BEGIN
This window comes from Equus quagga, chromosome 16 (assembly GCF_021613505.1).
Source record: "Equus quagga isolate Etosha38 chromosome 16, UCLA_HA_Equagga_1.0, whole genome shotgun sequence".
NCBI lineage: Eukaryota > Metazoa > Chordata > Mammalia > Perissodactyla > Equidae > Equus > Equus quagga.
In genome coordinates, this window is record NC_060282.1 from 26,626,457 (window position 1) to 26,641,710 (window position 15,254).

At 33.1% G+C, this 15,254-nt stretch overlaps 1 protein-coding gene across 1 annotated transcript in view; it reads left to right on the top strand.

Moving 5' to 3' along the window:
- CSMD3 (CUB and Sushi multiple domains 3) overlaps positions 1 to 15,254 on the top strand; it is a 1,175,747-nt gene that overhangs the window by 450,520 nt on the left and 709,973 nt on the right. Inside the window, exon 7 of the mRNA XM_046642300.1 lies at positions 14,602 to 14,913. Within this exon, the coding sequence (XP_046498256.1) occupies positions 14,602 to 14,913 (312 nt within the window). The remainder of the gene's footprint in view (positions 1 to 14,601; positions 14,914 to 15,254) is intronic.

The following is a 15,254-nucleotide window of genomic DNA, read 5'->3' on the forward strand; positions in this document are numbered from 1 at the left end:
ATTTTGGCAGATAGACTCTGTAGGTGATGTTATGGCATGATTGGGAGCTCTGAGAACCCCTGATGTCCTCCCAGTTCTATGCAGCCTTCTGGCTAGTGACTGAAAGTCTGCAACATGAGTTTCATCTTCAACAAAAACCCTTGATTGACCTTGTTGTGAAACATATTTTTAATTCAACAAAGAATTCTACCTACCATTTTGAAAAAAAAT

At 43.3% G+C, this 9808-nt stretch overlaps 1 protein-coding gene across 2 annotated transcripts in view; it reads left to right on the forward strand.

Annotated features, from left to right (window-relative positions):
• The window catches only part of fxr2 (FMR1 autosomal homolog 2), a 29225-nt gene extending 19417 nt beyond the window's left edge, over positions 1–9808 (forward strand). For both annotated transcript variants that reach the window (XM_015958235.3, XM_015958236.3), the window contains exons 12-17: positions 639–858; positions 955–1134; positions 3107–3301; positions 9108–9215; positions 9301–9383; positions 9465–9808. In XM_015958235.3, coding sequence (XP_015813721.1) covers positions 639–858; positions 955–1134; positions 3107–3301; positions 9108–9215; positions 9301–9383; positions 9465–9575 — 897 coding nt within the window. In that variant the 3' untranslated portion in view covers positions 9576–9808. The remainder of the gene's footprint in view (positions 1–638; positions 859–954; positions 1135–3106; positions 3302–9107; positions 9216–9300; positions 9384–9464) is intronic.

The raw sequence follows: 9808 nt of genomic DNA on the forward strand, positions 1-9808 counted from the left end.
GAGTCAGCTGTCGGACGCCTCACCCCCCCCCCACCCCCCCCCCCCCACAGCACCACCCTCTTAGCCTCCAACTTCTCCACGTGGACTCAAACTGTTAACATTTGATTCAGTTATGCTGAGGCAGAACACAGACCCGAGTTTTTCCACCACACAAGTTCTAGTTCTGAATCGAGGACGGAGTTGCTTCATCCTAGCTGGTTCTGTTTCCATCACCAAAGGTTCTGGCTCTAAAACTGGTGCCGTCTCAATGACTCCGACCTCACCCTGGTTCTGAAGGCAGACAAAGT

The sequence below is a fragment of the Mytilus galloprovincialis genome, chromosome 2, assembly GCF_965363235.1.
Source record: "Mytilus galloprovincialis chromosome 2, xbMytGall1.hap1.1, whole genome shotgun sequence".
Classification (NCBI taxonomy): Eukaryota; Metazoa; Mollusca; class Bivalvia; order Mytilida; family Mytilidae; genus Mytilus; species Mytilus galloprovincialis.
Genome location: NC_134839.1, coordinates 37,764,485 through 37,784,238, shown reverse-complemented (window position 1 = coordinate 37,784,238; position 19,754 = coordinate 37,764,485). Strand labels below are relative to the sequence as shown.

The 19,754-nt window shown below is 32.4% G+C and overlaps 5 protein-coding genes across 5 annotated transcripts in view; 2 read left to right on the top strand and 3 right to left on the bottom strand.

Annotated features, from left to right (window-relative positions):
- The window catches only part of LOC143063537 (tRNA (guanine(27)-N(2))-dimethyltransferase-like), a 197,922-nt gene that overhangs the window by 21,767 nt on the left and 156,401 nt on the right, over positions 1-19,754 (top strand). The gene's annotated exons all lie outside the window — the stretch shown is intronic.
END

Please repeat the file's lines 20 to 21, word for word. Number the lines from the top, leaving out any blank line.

Annotated features, from left to right (window-relative positions):
- The window catches only part of LOC143063537 (tRNA (guanine(27)-N(2))-dimethyltransferase-like), a 197,922-nt gene that overhangs the window by 21,767 nt on the left and 156,401 nt on the right, over positions 1-19,754 (top strand). The gene's annotated exons all lie outside the window — the stretch shown is intronic.